• meals. Depending on the agreement, you will get what is called half-board (breakfast and dinner) or full-board (all three meals). I personally recommend half-board because you will likely want to go out to lunch with your classmates. It sucks when you have to race home in order to get that extra meal you paid for.
  • your own room. You won’t have to share it with someone else. Depending on the family, you will either have an en-suite bathroom, or have to share the bathroom with everyone else. Just assume you’ll have to share it until you meet the family, so you don’t get disappointed.
  • linens and towels, which will be changed for you once a week.
  • laundry. Your family will do your laundry once a week only. Water and electricity is very expensive in Spain, so don’t expect laundry service every two days. Some families may not do the laundry, in which case they will show you how to use the washing machine and then you do the laundry yourself. Again, you’ll only be allowed to do it once a week.
  • opportunity to practise Spanish. The best way to practise is with a native speaker. I personally prefer this than speaking Spanish with another foreign student.
  • house mates. Don’t assume you will be the only student in the house, especially in the summer. You will likely have one or two other students living with the same host family. Spanish apartment have up to four bedrooms, so there is plenty of room for every one. If there is another student that speaks your language, it is up to you if you want to speak it or speak Spanish. Your host family will not be offended if you choose to speak your native tongue with that student.

What not to expect from a Spanish family:

  • meeting you at the airport/train station. Understand this right now. The family will be waiting for you at home, but they will not actually come to airport or train station to meet you. Most families do not own a car, and will assume that you will be making your own way to their home. If you want someone to meet you at the airport, your school can arrange someone to pick you up and take you to your home-stay for a fee.
  • including you in their social life. Are you expecting them to invite you out to dinner? Think they will invite you to hang out with their friends? Think again. Families assume that you will be going out every night with your own friends, so they won’t be including you in their own affairs. Do not take this personally, it’s just the way it is done. In fact, most students would rather hang out with other international students anyway.
  • allowing you to bring friends over. Your school usually tells you this in advance and the norm is you can’t have friends over. Respect this. Anyways, most people in Spain don’t invite friends over to their homes; they go out to cafes or restaurants. So the old saying, when in Rome, do as.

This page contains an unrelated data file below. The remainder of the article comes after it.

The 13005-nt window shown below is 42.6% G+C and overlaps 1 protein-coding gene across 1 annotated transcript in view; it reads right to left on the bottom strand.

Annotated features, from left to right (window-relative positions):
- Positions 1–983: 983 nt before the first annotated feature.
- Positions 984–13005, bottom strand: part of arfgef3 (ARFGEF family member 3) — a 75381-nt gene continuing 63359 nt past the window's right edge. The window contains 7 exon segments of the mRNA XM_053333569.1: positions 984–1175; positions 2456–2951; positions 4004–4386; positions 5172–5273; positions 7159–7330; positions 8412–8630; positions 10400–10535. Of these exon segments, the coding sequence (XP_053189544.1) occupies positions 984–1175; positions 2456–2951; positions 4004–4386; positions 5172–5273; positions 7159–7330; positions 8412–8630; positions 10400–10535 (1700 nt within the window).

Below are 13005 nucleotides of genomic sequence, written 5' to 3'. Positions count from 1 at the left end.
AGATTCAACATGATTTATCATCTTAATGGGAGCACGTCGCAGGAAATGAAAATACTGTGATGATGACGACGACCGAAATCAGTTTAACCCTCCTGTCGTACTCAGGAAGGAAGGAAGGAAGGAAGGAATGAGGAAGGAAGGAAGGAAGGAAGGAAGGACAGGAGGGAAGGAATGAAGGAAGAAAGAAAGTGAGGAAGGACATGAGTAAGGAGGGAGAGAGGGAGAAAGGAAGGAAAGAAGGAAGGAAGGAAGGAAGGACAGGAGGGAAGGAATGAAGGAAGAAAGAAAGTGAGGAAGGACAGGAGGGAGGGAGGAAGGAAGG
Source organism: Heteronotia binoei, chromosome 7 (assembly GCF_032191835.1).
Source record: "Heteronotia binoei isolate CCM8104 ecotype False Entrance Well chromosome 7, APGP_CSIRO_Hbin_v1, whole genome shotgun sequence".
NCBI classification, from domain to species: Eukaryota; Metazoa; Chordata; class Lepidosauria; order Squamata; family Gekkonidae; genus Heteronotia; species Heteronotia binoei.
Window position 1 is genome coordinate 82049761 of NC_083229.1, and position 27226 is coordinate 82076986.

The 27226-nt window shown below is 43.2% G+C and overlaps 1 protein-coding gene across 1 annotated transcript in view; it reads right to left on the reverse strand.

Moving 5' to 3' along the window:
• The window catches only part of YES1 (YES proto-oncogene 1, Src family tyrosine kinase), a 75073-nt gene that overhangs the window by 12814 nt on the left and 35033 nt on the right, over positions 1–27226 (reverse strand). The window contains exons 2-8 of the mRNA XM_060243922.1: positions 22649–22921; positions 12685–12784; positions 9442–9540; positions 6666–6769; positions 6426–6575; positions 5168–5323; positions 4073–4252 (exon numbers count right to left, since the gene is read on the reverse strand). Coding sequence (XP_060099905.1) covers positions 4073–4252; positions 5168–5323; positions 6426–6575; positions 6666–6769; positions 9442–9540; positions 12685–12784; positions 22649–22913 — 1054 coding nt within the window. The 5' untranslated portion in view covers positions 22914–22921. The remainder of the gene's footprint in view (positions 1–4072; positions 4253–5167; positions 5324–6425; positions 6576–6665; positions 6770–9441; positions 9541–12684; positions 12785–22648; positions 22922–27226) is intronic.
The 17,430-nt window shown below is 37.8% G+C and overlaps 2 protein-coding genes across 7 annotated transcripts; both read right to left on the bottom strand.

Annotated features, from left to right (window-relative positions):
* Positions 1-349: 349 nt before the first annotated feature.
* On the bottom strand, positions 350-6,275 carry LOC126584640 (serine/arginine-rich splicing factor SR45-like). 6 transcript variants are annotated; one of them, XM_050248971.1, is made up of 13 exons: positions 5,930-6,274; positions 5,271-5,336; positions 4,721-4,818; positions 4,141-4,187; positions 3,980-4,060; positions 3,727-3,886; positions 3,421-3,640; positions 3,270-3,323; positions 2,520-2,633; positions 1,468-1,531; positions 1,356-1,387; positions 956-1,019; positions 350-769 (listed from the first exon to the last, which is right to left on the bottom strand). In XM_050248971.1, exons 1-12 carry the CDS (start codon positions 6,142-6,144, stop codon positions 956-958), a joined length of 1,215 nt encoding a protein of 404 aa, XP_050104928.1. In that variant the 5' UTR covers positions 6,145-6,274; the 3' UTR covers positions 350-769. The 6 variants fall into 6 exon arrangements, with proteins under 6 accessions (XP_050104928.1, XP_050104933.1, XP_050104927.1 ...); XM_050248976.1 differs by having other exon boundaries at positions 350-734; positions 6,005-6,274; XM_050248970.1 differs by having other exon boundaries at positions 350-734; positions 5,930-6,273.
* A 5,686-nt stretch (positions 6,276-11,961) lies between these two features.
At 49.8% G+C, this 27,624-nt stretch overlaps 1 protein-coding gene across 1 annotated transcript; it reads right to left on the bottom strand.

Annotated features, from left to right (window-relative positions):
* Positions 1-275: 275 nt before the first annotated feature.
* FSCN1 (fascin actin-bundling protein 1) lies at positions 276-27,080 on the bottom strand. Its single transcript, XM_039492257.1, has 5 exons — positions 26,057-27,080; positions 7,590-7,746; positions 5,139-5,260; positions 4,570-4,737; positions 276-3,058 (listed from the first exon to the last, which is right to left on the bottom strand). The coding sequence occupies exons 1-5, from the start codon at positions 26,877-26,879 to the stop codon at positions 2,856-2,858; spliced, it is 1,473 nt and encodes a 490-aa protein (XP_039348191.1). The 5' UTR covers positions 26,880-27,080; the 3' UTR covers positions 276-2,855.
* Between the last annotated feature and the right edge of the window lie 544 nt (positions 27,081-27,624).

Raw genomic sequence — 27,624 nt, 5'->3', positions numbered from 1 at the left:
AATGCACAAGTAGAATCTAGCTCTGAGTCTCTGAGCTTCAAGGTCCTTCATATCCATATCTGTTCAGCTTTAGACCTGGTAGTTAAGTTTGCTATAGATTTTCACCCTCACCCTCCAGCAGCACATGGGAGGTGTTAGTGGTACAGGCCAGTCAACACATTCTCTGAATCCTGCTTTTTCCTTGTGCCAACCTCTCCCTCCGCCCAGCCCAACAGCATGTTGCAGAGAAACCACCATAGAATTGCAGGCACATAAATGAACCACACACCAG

• spectacular meals. Although you get meals, do not expect them to be the kind that you might find in five-star hotels or restaurants. Some home-stays are good cooks, while others have the cooking skills of a college freshman. Accept this. Generally, meals are hit-or-miss with home-stays. If you have dietary needs, let your school know this as far in advanced as possible. Another thing about meals is that dinner is served at 9 or 10 at night – The Spanish eat late.
  • attending to your every need. You’re not staying at the Hilton! While families want to make your stay as pleasant as possible, you have to remember that they have their own lives and are often very busy. So don’t treat them like they are your personal butler.
  • Knowledge of your own language. The majority of Spaniards don’t speak English, and if they do it’s just the basics. Some families might speak other languages like Portuguese, Italian or French since they are similar to Spanish. Families assume you want to practise speaking Spanish. If you want to speak your own language or your level is very low, you’d be better off sharing an apartment with other foreign students or living in a residence.


One other thing to know about families is that many of them have their own set of rules. When you first arrive, ask them what rules/norms they have about their home. They will appreciate this and you immediately get off to a great start. They will see that you are considerate, and may even be flexible with some of the rules.

So I hope this helps because I sure wish I had known all this when I first stayed with a family. I hope that you will have the same wonderful experience that I had.

Categories: Life | Tags: , , , , , ,

Five Places You Must See in Spain